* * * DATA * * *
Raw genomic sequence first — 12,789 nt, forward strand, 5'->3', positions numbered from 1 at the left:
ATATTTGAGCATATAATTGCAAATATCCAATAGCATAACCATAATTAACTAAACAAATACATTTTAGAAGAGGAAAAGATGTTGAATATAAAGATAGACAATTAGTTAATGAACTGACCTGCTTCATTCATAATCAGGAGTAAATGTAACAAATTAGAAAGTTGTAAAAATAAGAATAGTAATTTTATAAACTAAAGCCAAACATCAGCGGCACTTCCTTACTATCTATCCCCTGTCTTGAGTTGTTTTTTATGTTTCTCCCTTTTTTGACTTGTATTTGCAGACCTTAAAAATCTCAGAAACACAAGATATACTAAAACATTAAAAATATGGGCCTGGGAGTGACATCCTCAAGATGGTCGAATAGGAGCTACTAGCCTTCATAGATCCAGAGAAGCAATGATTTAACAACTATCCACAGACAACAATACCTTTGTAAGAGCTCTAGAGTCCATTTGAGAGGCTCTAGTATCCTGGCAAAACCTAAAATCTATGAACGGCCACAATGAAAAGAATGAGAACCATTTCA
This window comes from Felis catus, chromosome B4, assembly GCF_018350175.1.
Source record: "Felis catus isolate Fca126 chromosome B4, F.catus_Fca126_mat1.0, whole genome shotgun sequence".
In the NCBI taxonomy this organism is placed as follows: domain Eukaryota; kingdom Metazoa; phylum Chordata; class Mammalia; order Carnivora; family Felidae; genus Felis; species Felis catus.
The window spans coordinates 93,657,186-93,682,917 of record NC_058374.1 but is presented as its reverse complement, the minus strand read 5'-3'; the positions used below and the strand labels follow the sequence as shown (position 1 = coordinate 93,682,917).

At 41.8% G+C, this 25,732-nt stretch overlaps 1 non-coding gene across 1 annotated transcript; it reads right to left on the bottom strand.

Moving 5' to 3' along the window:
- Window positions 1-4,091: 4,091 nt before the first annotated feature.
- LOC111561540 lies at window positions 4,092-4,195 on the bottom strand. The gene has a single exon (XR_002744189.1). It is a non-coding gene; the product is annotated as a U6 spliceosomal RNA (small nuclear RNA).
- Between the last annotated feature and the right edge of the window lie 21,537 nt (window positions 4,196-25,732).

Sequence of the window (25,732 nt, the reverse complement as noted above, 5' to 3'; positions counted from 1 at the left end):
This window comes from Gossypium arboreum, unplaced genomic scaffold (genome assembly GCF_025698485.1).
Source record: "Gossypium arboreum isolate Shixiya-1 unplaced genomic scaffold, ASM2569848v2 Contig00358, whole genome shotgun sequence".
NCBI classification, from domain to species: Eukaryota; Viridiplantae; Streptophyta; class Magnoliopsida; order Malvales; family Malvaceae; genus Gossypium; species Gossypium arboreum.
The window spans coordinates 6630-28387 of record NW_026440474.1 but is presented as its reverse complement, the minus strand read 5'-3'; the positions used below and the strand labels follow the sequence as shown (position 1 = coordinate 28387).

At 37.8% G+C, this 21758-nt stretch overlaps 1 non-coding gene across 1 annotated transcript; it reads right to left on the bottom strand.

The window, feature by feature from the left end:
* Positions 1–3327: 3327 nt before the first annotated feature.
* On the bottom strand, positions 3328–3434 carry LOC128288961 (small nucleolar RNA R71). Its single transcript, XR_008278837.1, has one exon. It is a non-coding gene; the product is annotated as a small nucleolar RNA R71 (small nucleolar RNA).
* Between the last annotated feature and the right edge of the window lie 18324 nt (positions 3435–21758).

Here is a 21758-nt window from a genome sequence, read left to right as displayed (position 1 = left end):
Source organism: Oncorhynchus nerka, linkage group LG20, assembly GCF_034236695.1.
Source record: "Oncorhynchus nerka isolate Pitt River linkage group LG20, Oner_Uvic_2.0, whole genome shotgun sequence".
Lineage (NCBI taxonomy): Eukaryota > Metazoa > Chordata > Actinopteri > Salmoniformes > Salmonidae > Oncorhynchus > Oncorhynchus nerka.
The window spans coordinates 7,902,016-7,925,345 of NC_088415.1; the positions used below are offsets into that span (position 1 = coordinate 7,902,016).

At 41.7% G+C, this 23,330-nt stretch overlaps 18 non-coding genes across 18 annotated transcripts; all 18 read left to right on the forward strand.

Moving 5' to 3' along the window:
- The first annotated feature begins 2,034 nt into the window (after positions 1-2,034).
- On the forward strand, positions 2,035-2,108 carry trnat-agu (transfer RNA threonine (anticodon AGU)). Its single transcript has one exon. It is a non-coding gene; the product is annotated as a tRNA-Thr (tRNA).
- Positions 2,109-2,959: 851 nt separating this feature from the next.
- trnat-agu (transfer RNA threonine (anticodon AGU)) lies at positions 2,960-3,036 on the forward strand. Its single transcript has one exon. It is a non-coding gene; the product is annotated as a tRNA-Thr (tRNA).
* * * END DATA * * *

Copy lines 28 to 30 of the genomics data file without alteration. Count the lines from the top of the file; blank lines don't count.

Moving 5' to 3' along the window:
- The first annotated feature begins 2,034 nt into the window (after positions 1-2,034).
- On the forward strand, positions 2,035-2,108 carry trnat-agu (transfer RNA threonine (anticodon AGU)). Its single transcript has one exon. It is a non-coding gene; the product is annotated as a tRNA-Thr (tRNA).